Plans to radically repurpose a 70-year-old pipeline that runs through Kentucky and four other states — and that would imperil Danville’s water supply and Mammoth Cave National Park — should not advance without a full environmental impact study.
A recent questionable recommendation that the project does not merit a full review appears to stem from an illogical technicality. The staff of the Federal Energy Regulatory Commission based this recommendation on just one phase of the plan, but disregarded the gist of the plan, which is the part that raises serious concerns about public safety and the environment.
Energy giant Kinder Morgan is seeking FERC’s approval to abandon a Tennessee Gas pipeline that has long carried natural gas north from the gulf. The proposal is to then convert the aged pipeline to move heavier, more pressurized and highly volatile fracking byproducts southward from drilling operations in Ohio to Texas.
The staff report to the federal commission maintains that because abandoning the pipeline would not “cause” the conversion there is no need for FERC to undertake a more rigorous study of the environmental impacts. The project is designed to eventually deliver up to 450,000 barrels a day of natural gas liquids, such as butane, propane and ethane for use in manufacturing chemicals, to Texas.
The staff also explained that if the commission grants abandonment of the pipeline, its subesequent conversion to carry drilling byproducts would not fall under FERC’s jurisdiction. The FERC staff further passes the buck by saying that “the U.S. Army Corps of Engineers and state agencies would be responsible for reviewing environmental impacts of the conversion.”
This bureaucratic hairsplitting is irresponsible. Kinder Morgan would not be asking to “abandon” the pipeline if it did not plan to quickly convert it to a new and riskier use. The two phases make up one piece, and the whole plan should be considered in a detailed environmental impact statement.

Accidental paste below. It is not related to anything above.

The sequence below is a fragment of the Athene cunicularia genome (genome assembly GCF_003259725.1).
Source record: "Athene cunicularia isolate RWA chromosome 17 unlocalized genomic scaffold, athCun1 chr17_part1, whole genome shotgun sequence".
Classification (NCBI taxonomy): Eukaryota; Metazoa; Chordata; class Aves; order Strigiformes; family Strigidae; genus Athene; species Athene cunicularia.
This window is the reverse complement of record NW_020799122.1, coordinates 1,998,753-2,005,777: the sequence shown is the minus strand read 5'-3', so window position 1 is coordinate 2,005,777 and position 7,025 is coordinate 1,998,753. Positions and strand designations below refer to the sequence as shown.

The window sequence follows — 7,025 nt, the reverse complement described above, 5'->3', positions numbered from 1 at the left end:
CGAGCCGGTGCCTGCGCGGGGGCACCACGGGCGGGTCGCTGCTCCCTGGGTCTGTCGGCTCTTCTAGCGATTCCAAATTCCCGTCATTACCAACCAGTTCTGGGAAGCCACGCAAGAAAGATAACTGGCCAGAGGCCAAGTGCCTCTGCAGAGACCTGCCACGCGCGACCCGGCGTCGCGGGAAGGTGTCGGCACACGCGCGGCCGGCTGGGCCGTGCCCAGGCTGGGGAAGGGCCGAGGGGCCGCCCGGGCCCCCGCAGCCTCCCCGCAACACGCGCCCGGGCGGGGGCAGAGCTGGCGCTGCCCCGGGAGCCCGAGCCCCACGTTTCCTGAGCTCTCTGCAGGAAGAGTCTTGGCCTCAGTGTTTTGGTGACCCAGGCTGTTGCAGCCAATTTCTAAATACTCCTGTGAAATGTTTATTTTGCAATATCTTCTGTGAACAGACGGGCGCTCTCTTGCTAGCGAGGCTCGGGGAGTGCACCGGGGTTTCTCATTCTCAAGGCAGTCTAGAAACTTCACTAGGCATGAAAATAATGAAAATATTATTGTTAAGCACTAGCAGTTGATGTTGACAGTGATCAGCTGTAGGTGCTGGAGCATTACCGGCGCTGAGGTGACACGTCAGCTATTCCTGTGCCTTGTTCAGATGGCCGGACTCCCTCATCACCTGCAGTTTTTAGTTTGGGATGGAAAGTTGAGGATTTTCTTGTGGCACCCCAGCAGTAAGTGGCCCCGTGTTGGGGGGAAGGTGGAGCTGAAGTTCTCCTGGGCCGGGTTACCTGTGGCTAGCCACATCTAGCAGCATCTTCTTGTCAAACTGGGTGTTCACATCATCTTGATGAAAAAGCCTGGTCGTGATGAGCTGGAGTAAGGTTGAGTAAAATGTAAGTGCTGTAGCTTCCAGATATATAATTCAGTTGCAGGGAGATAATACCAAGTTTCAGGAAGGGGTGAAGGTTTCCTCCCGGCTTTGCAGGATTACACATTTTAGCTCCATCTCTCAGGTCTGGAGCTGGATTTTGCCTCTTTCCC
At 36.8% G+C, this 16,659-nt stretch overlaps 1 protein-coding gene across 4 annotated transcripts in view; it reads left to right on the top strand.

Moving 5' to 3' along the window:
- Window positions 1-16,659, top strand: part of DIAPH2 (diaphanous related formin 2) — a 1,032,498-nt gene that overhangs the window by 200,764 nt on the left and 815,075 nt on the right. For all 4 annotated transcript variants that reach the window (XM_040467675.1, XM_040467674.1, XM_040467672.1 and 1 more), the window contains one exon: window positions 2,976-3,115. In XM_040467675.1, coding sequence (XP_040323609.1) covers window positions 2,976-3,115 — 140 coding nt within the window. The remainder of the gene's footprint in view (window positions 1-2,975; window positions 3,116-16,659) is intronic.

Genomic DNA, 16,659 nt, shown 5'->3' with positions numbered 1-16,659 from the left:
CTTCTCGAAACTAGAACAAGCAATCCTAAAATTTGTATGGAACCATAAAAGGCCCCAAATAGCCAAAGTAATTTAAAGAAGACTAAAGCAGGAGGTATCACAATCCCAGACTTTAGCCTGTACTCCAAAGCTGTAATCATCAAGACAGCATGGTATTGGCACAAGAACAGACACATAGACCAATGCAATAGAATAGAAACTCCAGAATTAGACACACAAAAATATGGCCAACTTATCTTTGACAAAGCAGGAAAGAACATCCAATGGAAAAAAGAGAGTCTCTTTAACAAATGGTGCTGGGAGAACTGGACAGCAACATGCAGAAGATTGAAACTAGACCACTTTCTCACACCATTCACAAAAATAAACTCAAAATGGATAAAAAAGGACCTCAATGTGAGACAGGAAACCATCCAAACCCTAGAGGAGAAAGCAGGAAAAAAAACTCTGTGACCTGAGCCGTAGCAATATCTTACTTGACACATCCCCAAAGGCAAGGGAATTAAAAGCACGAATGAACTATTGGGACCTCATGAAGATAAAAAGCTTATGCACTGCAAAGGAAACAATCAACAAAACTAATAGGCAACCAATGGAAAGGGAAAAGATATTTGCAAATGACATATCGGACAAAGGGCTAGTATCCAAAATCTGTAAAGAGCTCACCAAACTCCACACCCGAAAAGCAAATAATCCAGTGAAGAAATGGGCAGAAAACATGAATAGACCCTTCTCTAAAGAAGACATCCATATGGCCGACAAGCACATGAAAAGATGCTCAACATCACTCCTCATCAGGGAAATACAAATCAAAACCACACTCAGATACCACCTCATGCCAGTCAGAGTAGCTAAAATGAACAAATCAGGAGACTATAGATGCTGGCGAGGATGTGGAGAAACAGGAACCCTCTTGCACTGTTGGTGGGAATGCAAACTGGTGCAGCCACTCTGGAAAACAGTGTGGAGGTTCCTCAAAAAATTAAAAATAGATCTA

The pipeline conversion proposal is just the sort of action the National Environmental Policy Act of 1970 said should be subject to rigorous review because the potential impacts are significant. The pipeline runs through towns and neighborhoods, near schools and college campuses, in 18 Kentucky counties, from Simpson to Greenup.
The National Park Service has expressed concerns about pipeline spills affecting Mammoth Cave, the world’s longest cave system, and the surrounding karst topography and groundwater.
The pipeline spans Harrington Lake, which is the primary source of drinking water for Danville and other communities. The company wants to rebuild the pipeline under the lake.
The Kentucky Environmental Foundation contends that separating the project into two parts is “an intentional effort” by Kinder Morgan to “avoid a full and careful” review of its intentions.
In addition to the Berea-based foundation, fiscal courts in Garrard and Clark counties, the Danville-Boyle Economic Development Partnership and the Bluegrass Area Development District have requested a full environmental impact statement.
We join them in that reasonable and responsible demand.
FERC will accept comments on the need for an environmental impact study until Dec. 2. Go to www.ferc.gov and look for the Documents and Filings link, case number CP15-88-000. Or call 202-502-8258 for help or send comments by letter to:
Kimberly D. Bose, Secretary
Federal Energy Regulatory Commission
888 First Street NE, Room 1A
Washington, DC 20426